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I Care A Lot review: Prepare to care about no one

Rosamund Pike and Dianne West in I Care A Lot
Rosamund Pike and Dianne West in I Care A Lot. Pic credit: Seacia Pavao/Netflix

This weekend Netflix debuted a Film that rocked the emotions of many viewers. That film titled, I Care A Lot gave viewers many feelings, and caring about characters was not one of them.

The film which stars Rosamund Pike and Peter Dinklage pushes the boundaries of how far writers can go when creating main characters with extremely horrid moral compasses. And the result is quite an experience that will leave one either entertained or angry as hell — or both.

But, does that mean I Care A Lot is worth a stream on Netflix? Here is our full review of this extremely dark film.

I Care A Lot review

In the movie, Rosamund Pike plays Marla Grayson, a lady with ruthless ambitions to use the elderly for her benefit. Marla runs a business housing persons deemed mentally and physically unfit to take care of themselves at a certain age and does so to reap the benefits of their assets by assuming the role of their guardian.

Some of the people require her help but mostly it implies that the majority of her dependents have been forced under her will through manipulative court practices. Basically, she takes the elderly hostage and bleeds them dry. In summary, Marla is the absolute worst.

But, she ends up strong-arming the wrong lady under her care. This sweet old woman Jennifer Peterson has a silent protector unbeknownst to Marla — and that protector is a mysterious man named Roman Lunyov (Peter Dinklage).

Peter Dinklage as Roman in I Care A Lot
Peter Dinklage as Roman in I Care A Lot. Pic credit: Seacia Pavao/Netflix

The film has a fantastic score executed by Marc Canham that gives off vibes of Trent Reznor and Atticus Ross’ best work. It’s very much aligned to scores like Gone Girl, maybe even to a fault, but it gives the film a nice atmosphere throughout.

Rosamund Pike’s role of Marla is absolutely amazingly performed and one can tell she loves being a bad guy. Here she is doing the same character that she portrayed in Gone Girl only somehow more ruthless and vile than her role in the Fincher film.

But nothing about the role of Marla is likable. In fact, this is the first movie in recent memory that audiences might wish nothing but bad things for a character. And it’s also unclear at times whether the viewer should be rooting for her.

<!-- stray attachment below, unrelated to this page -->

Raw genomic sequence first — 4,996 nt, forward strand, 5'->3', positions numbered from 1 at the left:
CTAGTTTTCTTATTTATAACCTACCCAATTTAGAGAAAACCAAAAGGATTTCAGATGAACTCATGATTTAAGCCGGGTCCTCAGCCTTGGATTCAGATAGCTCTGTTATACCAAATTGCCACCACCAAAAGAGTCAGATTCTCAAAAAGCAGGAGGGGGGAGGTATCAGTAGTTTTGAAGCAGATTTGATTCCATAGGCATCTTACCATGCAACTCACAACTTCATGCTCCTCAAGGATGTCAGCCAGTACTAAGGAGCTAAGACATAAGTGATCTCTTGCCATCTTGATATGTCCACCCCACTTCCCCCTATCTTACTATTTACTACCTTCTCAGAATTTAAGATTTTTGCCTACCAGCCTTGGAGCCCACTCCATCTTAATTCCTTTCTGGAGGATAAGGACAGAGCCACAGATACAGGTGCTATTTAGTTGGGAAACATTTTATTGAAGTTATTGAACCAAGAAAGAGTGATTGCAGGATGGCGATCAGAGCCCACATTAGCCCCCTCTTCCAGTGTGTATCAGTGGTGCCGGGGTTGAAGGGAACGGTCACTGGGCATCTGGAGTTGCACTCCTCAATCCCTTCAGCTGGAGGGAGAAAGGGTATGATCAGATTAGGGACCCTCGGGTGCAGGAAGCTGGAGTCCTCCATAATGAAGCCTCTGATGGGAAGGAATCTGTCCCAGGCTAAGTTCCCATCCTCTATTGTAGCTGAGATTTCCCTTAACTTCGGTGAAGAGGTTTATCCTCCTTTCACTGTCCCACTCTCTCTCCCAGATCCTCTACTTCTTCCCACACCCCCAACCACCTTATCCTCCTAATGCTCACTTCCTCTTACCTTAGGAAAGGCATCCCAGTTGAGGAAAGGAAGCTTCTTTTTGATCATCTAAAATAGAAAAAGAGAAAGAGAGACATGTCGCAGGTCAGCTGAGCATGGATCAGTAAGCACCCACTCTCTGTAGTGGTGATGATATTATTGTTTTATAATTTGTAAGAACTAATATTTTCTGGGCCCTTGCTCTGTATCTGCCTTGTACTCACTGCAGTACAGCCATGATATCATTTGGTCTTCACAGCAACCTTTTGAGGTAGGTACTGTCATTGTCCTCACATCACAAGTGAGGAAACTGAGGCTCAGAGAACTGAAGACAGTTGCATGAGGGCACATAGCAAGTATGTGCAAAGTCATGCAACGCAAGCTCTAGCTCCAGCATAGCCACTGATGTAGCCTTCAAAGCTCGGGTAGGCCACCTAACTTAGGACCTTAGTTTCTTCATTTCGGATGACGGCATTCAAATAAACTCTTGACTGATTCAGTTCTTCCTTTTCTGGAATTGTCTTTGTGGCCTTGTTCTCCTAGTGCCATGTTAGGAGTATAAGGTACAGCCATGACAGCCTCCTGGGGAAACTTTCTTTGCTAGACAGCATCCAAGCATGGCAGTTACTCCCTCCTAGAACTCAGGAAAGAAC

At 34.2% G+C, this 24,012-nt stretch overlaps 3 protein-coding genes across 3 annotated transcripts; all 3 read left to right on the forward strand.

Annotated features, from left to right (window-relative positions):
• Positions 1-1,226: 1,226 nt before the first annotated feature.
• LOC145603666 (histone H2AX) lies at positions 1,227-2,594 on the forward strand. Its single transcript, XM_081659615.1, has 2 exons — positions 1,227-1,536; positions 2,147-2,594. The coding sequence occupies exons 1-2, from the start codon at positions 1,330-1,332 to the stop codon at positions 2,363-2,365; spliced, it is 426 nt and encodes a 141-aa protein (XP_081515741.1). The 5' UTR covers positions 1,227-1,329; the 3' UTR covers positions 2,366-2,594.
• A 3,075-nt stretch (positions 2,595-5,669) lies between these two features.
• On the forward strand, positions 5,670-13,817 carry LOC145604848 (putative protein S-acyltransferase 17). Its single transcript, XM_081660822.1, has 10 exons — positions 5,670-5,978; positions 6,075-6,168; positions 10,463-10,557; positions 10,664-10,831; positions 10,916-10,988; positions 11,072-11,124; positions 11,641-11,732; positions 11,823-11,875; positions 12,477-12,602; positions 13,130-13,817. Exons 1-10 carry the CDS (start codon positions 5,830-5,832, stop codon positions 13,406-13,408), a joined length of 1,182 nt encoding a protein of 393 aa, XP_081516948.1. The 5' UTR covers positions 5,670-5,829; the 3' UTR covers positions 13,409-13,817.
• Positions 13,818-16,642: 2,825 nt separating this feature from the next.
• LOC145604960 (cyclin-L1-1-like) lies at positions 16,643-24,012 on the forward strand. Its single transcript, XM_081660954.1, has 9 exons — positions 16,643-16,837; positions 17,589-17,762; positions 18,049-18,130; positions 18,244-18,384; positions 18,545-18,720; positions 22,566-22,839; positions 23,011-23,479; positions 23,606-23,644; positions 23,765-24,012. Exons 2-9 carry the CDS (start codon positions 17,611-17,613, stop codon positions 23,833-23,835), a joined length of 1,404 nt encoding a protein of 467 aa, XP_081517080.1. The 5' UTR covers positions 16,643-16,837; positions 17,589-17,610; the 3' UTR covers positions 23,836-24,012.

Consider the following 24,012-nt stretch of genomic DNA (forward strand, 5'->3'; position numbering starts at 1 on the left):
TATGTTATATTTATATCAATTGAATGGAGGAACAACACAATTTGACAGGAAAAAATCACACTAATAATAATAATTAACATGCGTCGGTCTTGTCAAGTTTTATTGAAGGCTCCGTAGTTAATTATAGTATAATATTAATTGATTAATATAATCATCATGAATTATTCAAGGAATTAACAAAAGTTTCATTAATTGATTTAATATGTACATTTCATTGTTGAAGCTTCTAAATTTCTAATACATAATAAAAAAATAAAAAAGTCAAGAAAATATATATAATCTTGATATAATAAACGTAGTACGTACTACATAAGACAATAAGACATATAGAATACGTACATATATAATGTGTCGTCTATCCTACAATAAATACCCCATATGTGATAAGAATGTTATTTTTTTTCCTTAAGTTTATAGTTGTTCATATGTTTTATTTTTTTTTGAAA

The same can be said of Peter Dinklage’s portrayal of Roman — even though his motives are undeniably sympathetic through most of the film.

Dinklage is probably the best he has ever been outside of Game of Thrones in this movie, giving an absolutely thrilling and buyable performance as a crime boss. And the entire time we as the audience hope he can ruin Marla’s life in the most devastating of ways.

Peter Dinklage and Rosamund Pike in I Care A Lot
Peter Dinklage and Rosamund Pike in I Care A Lot. Pic credit: Seacia Pavao/Netflix

And that is the entire reason this movie is so engrossing — and maybe for the wrong reasons. Marla is the absolute worst parts of humanity wrapped up in a single person. She will do anything to embrace greed, no matter what, even if that means it kills everyone around her. And at every turn, it stays addicting because the viewer just wants her to burn in a fiery pit.

Maybe that was the intended point of director J Blakeson’s creative decisions, but it leaves a very conflicting taste in one’s mouth the more it plays out. Having a terrible person be the focal point of any story makes it hard to know whether it’s a likable film.

This is not to say bad guys cannot make great main characters. They absolutely can, and under the right script, it can be riveting. For example, Denzel Washington’s Alonzo in Training Day is ruthless but it’s sympathetic how he got there. Years of corrupt conditioning in the police force made him a snake and as much as we hope he fails, his conclusion is somehow tragic.

Marla is just terrible, unforgivable, and has no redeeming qualities. And for such a strongly directed, energetic, and wild piece of work, ultimately journeying with her takes the experience down a peg. If the film gave Marla the same treatment as the characters from I Saw The Devil, only then would this movie give the satisfaction viewers demand.

Overall Thoughts

I Care A Lot is a frustrating experience. It will absolutely keep the viewers’ attention for its entire runtime and the performances, score, and direction are solid.

But, spending two hours with Marla is a tall order and rooting for an absolute greedy sociopath who ruins the lives of the elderly is a hard sell.

I Care A Lot does have its fans though, so if watching a terribly vile sadistic person who reaps rewards by kidnapping the elderly sounds like a fantastic night at the movies, then take it for a spin.

If you enjoyed this review or looking for more films on Netflix, be sure and check out our other reviews on Ginny and Georgia and Behind Her Eyes.

I Care A Lot is now streaming on Netflix.



This post first appeared on Monsters And Critics, please read the originial post: here

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